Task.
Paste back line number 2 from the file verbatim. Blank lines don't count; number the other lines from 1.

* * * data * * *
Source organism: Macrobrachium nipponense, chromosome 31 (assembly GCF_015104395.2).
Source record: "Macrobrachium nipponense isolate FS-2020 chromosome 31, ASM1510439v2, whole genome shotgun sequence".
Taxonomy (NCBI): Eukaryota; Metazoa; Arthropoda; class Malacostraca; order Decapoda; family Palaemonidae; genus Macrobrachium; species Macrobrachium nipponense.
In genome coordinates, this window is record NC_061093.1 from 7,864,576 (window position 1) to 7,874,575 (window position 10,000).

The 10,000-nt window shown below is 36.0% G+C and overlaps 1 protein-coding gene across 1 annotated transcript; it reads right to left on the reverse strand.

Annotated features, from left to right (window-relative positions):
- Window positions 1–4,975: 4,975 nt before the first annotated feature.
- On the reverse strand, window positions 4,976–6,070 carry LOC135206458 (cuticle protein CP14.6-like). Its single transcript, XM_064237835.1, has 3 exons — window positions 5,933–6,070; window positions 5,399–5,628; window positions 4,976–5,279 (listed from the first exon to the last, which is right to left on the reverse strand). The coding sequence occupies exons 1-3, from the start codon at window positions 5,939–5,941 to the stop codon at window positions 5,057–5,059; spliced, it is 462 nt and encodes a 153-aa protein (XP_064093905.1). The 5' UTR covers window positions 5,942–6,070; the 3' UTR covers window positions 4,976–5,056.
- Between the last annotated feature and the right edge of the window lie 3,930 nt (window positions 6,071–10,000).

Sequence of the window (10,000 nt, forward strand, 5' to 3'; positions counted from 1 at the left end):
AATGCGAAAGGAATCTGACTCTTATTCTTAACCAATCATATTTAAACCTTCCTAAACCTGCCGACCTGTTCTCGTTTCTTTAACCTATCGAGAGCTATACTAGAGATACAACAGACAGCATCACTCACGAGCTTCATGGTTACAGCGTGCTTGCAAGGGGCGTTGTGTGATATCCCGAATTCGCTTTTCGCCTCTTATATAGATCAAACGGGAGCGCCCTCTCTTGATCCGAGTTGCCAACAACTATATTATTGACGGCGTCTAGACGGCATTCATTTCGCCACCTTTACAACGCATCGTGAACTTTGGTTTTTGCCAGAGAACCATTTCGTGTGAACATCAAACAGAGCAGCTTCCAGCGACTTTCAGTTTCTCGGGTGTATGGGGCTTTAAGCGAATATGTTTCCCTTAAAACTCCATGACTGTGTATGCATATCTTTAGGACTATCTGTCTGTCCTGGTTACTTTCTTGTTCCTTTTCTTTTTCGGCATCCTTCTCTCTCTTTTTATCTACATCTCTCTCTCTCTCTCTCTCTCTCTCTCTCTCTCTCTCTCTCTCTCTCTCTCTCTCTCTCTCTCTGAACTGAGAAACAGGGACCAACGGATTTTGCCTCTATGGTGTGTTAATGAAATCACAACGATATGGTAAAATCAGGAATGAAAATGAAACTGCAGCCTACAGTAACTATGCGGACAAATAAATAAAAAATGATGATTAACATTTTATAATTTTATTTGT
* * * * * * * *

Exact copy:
Source record: "Macrobrachium nipponense isolate FS-2020 chromosome 31, ASM1510439v2, whole genome shotgun sequence".